- What’s the title of your book? Fiction? Nonfiction? Poetry? Who is the publisher and what’s the publication date?
Pen-L Publishing released my novel Freefall: A Divine Comedy on 1/1/19.
- In a couple of sentences, what’s the book about?
What begins as the story of four old friends reuniting to contemplate their sixtieth birthdays turns into a marvelous, magical mystery tour as they struggle with what they’ve become and what they want to do with their remaining years. An enchanting exploration of religion, art, philosophy, feminism, motherhood, and death—written with style and a heavy dose of humor.
- What’s the book’s genre (for fiction and nonfiction) or primary style (for poetry)?
Freefall fits into the literary fiction genre with a touch of magical realism.
- What’s the nicest thing anyone has said about the book so far?
“As a youngster, I read The Adventures of Tom Sawyer and was so taken with it as well as the manner in which Twain presented it and the characters his story revealed that when I reached the end of the book, I quickly turned to the first page and reread it. I was never so captivated by a book again until years later when I read True Grit. The same thing happened when I finished this book. I turned again to the first page and started reading again. I figured then and there that this was it. I now had read all the really fine books and would never again have the experience of rereading one. I was wrong. Freefall fooled me. The characters, and especially the prose, so thrilled me that as soon as I finished it, I couldn’t bear to shut the book and put it on the shelf, so I turned to the beginning and read it again. It’s my hope that those who are lucky enough to read MacKenzie’s great book will have the same magical experience I had with Freefall.”
- What book or books is yours comparable to or a cross between? [Is your book like Moby Dick or maybe it’s more like Frankenstein meets Peter Pan?]
Sorry, but I can’t think of another novel that’s similar to mine!
- Why this book? Why now?
Several years ago, I had a reunion in Canada with two of the three women I’d been close to in my late teens but hadn’t seen much of since then. When I got home, I wondered what would happen if all of these women were to meet later in life. They then became the seeds for the characters that inhabit Freefall. Since women’s issues have been prominent in recent years, this narrative seems timely.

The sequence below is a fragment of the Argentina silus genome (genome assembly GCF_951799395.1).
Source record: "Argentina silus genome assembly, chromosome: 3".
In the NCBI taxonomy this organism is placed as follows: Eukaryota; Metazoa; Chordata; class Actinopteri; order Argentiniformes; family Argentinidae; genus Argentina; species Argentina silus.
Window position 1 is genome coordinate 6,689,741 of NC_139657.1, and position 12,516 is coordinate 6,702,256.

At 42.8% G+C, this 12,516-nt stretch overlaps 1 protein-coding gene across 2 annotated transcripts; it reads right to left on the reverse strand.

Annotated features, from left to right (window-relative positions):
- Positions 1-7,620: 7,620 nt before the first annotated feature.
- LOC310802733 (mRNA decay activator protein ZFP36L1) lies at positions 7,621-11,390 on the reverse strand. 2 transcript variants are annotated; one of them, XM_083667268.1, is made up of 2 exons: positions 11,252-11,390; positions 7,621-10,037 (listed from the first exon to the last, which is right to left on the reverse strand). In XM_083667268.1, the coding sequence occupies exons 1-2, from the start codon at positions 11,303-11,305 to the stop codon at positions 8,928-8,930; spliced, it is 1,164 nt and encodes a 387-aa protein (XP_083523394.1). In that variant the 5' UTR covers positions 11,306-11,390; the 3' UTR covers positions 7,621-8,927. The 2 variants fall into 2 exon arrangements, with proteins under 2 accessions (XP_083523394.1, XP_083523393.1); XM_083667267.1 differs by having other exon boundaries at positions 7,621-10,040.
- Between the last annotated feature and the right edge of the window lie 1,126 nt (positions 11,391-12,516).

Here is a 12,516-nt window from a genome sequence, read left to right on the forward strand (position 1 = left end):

I also wrote in my writer’s journal “that there’s a mystery for me in writing this book. Whatever Tillie, the main point-of-view character, has repressed that these women can help recover is a question I’m asking, too. Since I have no idea what it is, I’ll find it out along with the reader. And that’s a kick!”
- Other than writing this book, what’s the best job you’ve ever had?
The assumption here is that writing this book was the best job I’ve ever had, but, in fact, as most writers know, the process can be torturous! I don’t write from an outline, so each day when I sit at my computer, I have no idea where I’m going. I have to live, then, with the not knowing and the anxiety that accompanies it.
A comparable job might have been when I became the first woman to work at the San Francisco docks and almost got my legs broken. The all-male dockworkers definitely didn’t want women to intrude on their domain, so I didn’t outstay my non-welcome!
- What do you want readers to take away from the book?
In much of my writing, I attempt to answer the question “what is reality” and how can art and artists help us to understand it. I hope Freefall causes readers to think more deeply about these things.
- What food and/or music do you associate with the book?
Since two thirds of the novel happen in Venice, pasta would definitely be the main fare. The diners would eat it while a strolling violinist wanders the restaurant playing plaintiff Italian songs.
- What book(s) are you reading currently?
I plan to start reading Obama’s latest book in the next few days. As for fiction, I just completed the stunning first novel by C Pam Zhang, How Much of These Hills is Gold. It deserves all of the accolades it has received as New York Times and Washington Post notable book of the year.
Learn more about Lily at her website.
Lily’s Facebook Author Page.
Lily on Twitter.
Buy Freefall on Amazon.com.
Editor’s Note: This exchange is part of a series of brief interviews with emerging writers of recent or forthcoming books. If you enjoyed it, please visit other interviews in the I’ve Got Questions feature.